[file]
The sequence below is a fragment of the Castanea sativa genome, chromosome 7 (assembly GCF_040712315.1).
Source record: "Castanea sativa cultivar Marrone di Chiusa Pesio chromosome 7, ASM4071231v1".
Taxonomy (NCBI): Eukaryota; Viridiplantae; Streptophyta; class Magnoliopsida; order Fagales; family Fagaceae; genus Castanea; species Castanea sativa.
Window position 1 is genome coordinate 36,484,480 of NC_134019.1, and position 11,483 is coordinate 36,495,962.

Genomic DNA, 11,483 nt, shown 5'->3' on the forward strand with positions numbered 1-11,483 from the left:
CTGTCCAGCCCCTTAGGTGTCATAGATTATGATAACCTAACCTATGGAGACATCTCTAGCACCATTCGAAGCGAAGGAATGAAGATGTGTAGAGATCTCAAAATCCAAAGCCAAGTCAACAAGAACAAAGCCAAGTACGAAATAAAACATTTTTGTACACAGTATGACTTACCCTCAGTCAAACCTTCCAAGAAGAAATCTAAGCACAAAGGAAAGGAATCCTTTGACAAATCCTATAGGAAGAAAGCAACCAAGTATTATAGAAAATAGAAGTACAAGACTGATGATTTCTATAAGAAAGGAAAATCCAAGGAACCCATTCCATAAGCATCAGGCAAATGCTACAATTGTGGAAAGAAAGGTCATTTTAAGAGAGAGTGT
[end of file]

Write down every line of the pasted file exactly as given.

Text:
The sequence below is a fragment of the Castanea sativa genome, chromosome 7 (assembly GCF_040712315.1).
Source record: "Castanea sativa cultivar Marrone di Chiusa Pesio chromosome 7, ASM4071231v1".
Taxonomy (NCBI): Eukaryota; Viridiplantae; Streptophyta; class Magnoliopsida; order Fagales; family Fagaceae; genus Castanea; species Castanea sativa.
Window position 1 is genome coordinate 36,484,480 of NC_134019.1, and position 11,483 is coordinate 36,495,962.

Genomic DNA, 11,483 nt, shown 5'->3' on the forward strand with positions numbered 1-11,483 from the left:
CTGTCCAGCCCCTTAGGTGTCATAGATTATGATAACCTAACCTATGGAGACATCTCTAGCACCATTCGAAGCGAAGGAATGAAGATGTGTAGAGATCTCAAAATCCAAAGCCAAGTCAACAAGAACAAAGCCAAGTACGAAATAAAACATTTTTGTACACAGTATGACTTACCCTCAGTCAAACCTTCCAAGAAGAAATCTAAGCACAAAGGAAAGGAATCCTTTGACAAATCCTATAGGAAGAAAGCAACCAAGTATTATAGAAAATAGAAGTACAAGACTGATGATTTCTATAAGAAAGGAAAATCCAAGGAACCCATTCCATAAGCATCAGGCAAATGCTACAATTGTGGAAAGAAAGGTCATTTTAAGAGAGAGTGT